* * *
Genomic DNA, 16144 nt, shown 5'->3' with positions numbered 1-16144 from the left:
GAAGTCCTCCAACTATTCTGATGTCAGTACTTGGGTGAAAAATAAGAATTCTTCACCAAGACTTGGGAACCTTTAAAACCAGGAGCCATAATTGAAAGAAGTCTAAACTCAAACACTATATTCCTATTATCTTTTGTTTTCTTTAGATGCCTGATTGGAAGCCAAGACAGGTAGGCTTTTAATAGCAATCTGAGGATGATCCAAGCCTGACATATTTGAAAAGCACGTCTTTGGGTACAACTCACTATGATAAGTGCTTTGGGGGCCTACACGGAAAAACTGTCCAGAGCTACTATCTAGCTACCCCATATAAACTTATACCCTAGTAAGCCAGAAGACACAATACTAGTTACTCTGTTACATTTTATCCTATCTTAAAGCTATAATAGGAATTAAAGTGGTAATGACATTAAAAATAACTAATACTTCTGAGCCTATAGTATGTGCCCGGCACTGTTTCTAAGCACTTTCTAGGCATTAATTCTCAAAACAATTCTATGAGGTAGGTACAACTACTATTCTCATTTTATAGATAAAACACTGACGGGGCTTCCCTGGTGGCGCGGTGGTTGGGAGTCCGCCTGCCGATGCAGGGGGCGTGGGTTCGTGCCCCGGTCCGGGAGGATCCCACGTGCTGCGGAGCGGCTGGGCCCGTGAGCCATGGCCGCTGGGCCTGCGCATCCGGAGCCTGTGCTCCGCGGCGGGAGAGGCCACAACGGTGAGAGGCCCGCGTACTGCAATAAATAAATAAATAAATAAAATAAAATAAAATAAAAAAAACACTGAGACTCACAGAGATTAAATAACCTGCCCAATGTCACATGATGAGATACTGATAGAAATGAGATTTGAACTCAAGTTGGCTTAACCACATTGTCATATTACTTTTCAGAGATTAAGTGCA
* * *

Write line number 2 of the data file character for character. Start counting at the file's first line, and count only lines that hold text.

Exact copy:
GAAGTCCTCCAACTATTCTGATGTCAGTACTTGGGTGAAAAATAAGAATTCTTCACCAAGACTTGGGAACCTTTAAAACCAGGAGCCATAATTGAAAGAAGTCTAAACTCAAACACTATATTCCTATTATCTTTTGTTTTCTTTAGATGCCTGATTGGAAGCCAAGACAGGTAGGCTTTTAATAGCAATCTGAGGATGATCCAAGCCTGACATATTTGAAAAGCACGTCTTTGGGTACAACTCACTATGATAAGTGCTTTGGGGGCCTACACGGAAAAACTGTCCAGAGCTACTATCTAGCTACCCCATATAAACTTATACCCTAGTAAGCCAGAAGACACAATACTAGTTACTCTGTTACATTTTATCCTATCTTAAAGCTATAATAGGAATTAAAGTGGTAATGACATTAAAAATAACTAATACTTCTGAGCCTATAGTATGTGCCCGGCACTGTTTCTAAGCACTTTCTAGGCATTAATTCTCAAAACAATTCTATGAGGTAGGTACAACTACTATTCTCATTTTATAGATAAAACACTGACGGGGCTTCCCTGGTGGCGCGGTGGTTGGGAGTCCGCCTGCCGATGCAGGGGGCGTGGGTTCGTGCCCCGGTCCGGGAGGATCCCACGTGCTGCGGAGCGGCTGGGCCCGTGAGCCATGGCCGCTGGGCCTGCGCATCCGGAGCCTGTGCTCCGCGGCGGGAGAGGCCACAACGGTGAGAGGCCCGCGTACTGCAATAAATAAATAAATAAATAAAATAAAATAAAATAAAAAAAACACTGAGACTCACAGAGATTAAATAACCTGCCCAATGTCACATGATGAGATACTGATAGAAATGAGATTTGAACTCAAGTTGGCTTAACCACATTGTCATATTACTTTTCAGAGATTAAGTGCA